Transducers. Recommended minimum: linear-array transducer (>7 MHz); acceptable: vector-array transducer (>7 MHz); preferred: steered linear-array transducer (>7 MHz), curved linear array transducer (3 to 5 MHz)

 

Minimum requirements. Real-time 2D capability, CDI, PDI, DICOM compatibility, digital calipers, PW Doppler, vascular analysis package

 

Preferred features. Cine-loop, CW Doppler

 

Other advantageous features. Volume rendering (freehand 3D or real-time 3D [4D])

 

Vascular access

Vascular access is a special application that involves ultrasonic guidance for vascular surgical procedures, peripherally inserted central catheter (PICC) line placement, and biopsies. Scanners are often dedicated to this application, and there is a growing list of related studies performed with these systems, including bedside deep-vein thrombosis exams, pseudoaneurysm repair guidance, vein mapping prior to harvest or dialysis fistula creation, and intraoperative arterial monitoring. Because of the variety of vascular access studies that may be performed, user assessment is very important when choosing features (mainly transducers) for these applications. These procedures are typically performed at the point of care and are usually performed by physicians or nurses.

 

Transducers. Recommended minimum: linear-array transducer (>7 MHz); acceptable: convex-array transducer (>7 MHz)

 

Minimum requirement. Real-time 2D capability

 

Preferred features. Battery operation for portable studies, CDI or PDI, digital calipers

ECRI Institute

ECRI Institute, a nonprofit organisation, dedicates itself to bringing the discipline of applied scientific research in healthcare to uncover the best approaches to improving patient care. As pioneers in this science for 50 years, ECRI Institute marries experience and independence with the objectivity of evidence-based research.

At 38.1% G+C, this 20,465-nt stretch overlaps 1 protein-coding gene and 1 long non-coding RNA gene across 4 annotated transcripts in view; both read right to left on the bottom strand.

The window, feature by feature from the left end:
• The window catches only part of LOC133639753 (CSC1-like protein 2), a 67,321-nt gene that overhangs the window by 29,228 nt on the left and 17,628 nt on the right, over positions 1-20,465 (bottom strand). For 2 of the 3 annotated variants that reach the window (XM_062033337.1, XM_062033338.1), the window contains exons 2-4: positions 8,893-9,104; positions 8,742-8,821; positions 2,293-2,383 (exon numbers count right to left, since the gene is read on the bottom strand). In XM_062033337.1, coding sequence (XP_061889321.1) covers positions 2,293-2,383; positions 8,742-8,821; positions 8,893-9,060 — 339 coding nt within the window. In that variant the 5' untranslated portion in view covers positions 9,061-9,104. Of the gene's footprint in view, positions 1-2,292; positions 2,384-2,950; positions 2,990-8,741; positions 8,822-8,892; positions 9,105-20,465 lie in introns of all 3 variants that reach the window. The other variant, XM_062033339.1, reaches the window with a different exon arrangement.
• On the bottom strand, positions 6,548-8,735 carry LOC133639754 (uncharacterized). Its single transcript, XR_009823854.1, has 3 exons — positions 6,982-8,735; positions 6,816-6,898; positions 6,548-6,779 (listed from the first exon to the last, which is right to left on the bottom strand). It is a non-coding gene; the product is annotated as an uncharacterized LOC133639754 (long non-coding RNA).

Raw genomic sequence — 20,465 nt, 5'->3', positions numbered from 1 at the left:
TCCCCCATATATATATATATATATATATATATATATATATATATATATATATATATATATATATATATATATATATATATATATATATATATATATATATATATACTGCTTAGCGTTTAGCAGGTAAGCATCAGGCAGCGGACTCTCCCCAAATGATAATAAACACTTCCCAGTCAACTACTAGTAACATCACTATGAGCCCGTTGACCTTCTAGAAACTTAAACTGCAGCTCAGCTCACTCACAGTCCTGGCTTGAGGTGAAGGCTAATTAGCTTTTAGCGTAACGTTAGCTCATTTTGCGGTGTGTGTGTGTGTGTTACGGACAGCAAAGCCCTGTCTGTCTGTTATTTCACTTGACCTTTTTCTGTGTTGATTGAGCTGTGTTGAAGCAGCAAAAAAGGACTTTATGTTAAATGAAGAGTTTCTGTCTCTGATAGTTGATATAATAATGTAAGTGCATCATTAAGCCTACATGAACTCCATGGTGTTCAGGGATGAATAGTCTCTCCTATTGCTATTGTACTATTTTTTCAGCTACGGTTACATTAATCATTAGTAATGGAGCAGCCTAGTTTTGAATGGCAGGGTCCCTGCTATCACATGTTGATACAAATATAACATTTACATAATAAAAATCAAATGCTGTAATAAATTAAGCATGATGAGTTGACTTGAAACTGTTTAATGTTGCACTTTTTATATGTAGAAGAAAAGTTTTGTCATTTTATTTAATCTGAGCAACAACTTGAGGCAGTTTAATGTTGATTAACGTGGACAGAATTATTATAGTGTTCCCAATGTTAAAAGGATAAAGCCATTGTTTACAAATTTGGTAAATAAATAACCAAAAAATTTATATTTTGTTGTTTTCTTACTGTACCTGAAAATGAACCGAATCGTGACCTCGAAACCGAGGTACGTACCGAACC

ECRI’s focus is medical device technology, healthcare risk and quality management, and health technology assessment. It provides information services and technical assistance to more than 5,000 hospitals, healthcare organisations, ministries of health, government and planning agencies, voluntary sector organisations and accrediting agencies worldwide. Its databases (over 30), publications, information services and technical assistance services set the standard for the healthcare community.
 
More than 5,000 healthcare organisations worldwide rely on ECRI Institute’s expertise in patient safety improvement, risk and quality management, healthcare processes, devices, procedures and drug technology. ECRI Institute is one of only a handful of organisations to have been designated as both a Collaborating Centre of the World Health Organization and an evidence-based practice centre by the US Agency for healthcare research and quality in Europe. For more information, visit ecri.org.uk
 


Ultrasound, ECRI Executive summaryMinimum requirements, preferred features, and other advantageous features are identified for ultrasound systems for common exam types.<br>